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Blockade Running & Battleships

30 September 1949 – The Berlin Airlift officially ends.  The Berlin Blockade was one of the first international crises of the Cold War. Due to conflicting relations with the Western Allies after WW2, the USSR cut off all supply routes to West Berlin from the Allies. With the population of West Berlin being cut off from all food, water and medical supplies from being brought in by ground, a plan was made to deliver all supplies by air. It was determined that daily some 1,534 tons of food would be needed to be flown in, to supply a daily calorie intake of 1,990 kilocalories per a person in West Germany. 3,475 tons of coal, diesel and gas would need to be flown in daily as well to power the city. Over 15 months the Allied air forces would deliver a total of 2,325,510 tons of supplies to the blockaded city. At the height of the airlift a plane was landing every 30 seconds. The planes would fly a combined total of over 92,000,000 miles, nearly the distance of the Earth to the Sun. A British RAF aircrew would make an astonishing 404 flights during the airlift. 

30 September 1968 –The USS New Jersey arrives in Vietnamese waters. The USS New Jersey was the only active battleship in the world at this time, with all of here sister ships sitting inactivated. She would arrive in Vietnam to supply Naval Gun Fire Support, to alleviate air losses from bombings and support missions. She would unleash her nine, 16 inch guns against Vietnamese positions near the 17th Parallel, firing 29 rounds. These rounds were the first time she had fired her guns in anger for over 16 years. During the USS New Jerseys several month deployment she would fire 5,688 rounds from her 16 inch guns and 14,891 from her 5 inch guns in support of operations around the coast of Vietnam. The USS New Jersey had three turrets, each with three 16 inch guns that were able to operate somewhat independently. It took a crew of 79 to operate each turret and the guns were able to fire rounds that could reach up to 24 miles in range.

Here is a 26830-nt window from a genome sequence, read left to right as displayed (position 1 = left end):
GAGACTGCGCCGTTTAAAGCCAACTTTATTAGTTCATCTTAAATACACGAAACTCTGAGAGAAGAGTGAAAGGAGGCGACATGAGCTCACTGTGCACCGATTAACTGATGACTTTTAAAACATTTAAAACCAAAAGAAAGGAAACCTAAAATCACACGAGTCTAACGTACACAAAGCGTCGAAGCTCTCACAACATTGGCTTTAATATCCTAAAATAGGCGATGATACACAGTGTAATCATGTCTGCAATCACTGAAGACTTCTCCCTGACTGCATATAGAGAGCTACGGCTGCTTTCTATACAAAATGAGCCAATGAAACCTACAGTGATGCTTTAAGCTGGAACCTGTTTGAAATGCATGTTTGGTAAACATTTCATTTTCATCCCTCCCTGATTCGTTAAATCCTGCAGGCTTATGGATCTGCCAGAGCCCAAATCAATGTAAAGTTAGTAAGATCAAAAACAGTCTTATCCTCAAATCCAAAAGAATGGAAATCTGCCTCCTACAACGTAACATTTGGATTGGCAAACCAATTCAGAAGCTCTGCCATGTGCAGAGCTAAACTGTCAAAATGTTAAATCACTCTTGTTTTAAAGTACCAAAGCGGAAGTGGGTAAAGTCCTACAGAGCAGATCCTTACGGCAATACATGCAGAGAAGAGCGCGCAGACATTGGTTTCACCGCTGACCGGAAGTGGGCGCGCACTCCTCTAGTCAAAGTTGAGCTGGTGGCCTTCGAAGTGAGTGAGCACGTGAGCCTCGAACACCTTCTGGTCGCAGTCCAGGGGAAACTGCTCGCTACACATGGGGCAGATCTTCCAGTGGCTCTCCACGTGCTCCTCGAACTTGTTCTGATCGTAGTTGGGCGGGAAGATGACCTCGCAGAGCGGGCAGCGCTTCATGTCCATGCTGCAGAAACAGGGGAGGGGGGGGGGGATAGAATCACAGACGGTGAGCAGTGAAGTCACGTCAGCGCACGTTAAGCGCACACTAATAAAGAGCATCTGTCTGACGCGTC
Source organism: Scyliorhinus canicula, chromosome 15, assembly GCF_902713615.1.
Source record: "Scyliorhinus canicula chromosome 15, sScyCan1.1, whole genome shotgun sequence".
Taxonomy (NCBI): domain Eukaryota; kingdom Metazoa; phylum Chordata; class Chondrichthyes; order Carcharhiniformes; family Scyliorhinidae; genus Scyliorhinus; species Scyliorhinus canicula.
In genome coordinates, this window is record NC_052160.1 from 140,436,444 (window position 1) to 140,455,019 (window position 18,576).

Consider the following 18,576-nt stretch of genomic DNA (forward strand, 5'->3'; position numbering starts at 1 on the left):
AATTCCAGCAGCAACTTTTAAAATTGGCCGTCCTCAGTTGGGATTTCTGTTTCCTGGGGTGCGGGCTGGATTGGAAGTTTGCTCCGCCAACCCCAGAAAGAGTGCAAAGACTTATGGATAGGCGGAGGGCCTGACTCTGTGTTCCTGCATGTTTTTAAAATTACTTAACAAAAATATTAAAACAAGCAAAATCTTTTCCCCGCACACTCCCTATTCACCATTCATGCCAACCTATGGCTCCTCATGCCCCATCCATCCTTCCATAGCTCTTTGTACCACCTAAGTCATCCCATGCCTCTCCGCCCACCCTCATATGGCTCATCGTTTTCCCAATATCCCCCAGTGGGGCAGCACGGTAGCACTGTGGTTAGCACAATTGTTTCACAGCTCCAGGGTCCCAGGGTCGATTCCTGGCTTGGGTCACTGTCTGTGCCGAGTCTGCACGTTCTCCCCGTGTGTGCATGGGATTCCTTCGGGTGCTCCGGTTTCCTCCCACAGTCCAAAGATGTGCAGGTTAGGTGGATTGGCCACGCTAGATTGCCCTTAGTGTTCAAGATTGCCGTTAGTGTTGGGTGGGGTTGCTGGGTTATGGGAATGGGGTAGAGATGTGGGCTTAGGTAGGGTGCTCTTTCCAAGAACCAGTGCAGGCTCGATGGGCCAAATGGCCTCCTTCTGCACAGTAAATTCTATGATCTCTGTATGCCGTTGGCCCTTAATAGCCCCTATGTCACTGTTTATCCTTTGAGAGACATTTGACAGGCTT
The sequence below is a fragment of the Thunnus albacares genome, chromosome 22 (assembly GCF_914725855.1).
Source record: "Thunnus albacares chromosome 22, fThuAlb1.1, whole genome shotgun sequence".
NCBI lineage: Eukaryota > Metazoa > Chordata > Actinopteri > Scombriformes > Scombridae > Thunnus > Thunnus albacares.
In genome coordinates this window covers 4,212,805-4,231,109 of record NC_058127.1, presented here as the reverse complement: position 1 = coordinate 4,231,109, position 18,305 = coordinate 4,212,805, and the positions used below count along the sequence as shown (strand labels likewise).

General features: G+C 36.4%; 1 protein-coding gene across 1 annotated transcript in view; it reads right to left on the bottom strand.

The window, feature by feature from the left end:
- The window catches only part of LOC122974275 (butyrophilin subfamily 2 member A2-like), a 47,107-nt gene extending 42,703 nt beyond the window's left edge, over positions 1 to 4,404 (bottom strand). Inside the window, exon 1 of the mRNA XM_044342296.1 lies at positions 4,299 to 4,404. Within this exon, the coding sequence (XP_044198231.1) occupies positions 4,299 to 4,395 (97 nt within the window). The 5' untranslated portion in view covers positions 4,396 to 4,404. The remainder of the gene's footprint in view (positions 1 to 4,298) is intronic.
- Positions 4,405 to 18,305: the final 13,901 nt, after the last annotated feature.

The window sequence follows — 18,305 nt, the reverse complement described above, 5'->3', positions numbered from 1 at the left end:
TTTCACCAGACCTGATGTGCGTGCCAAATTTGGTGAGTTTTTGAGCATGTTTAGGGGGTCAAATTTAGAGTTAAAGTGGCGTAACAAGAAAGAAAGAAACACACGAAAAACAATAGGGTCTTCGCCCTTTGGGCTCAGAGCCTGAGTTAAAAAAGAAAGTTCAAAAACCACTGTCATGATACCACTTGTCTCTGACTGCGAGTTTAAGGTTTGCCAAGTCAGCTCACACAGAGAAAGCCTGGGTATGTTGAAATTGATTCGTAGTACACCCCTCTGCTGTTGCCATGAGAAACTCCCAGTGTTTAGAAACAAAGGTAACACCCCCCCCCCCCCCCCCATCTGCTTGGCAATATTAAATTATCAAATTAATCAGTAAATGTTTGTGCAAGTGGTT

3 October 1993 – Battle at Bakhara Market. Blackhawk Down. I wanted to cover this event but as I wrote out the facts I quickly realized I was writing a novel, and unable to compress this insane battle down to a paragraph. Most of you know at least something about this battle, whether through watching the 2001 film or reading the book. If you find this tidbit at least somewhat interesting, I highly recommend reading more into it because it is a insane and important battle for the US during the 1990’s. 

3 October 2010 – 92 years after the end of WW1, Germany completes their last reparation payment for damage caused over the four years of bloody war. In order to pay the reparations Germany had to take out foreign bonds, which quickly bankrupted the country. Germany would suspend its payments during the Great Depression and Nazi Germany would again decline payments. After WW2 West Germany would restart payments, and after reunification with East Germany continue to pay off loans taken out. The reparations that Germany paid used by Britain and France to payoff their own debt incurred by the loans they took out from the USA. The massive amounts of money that Germany was deemed responsible to pay had their part in the discontent that led to the rise of Nazi Germany and WW2. In total Germany would pay around $400 Billion in reparations to the Allies after WW1. 

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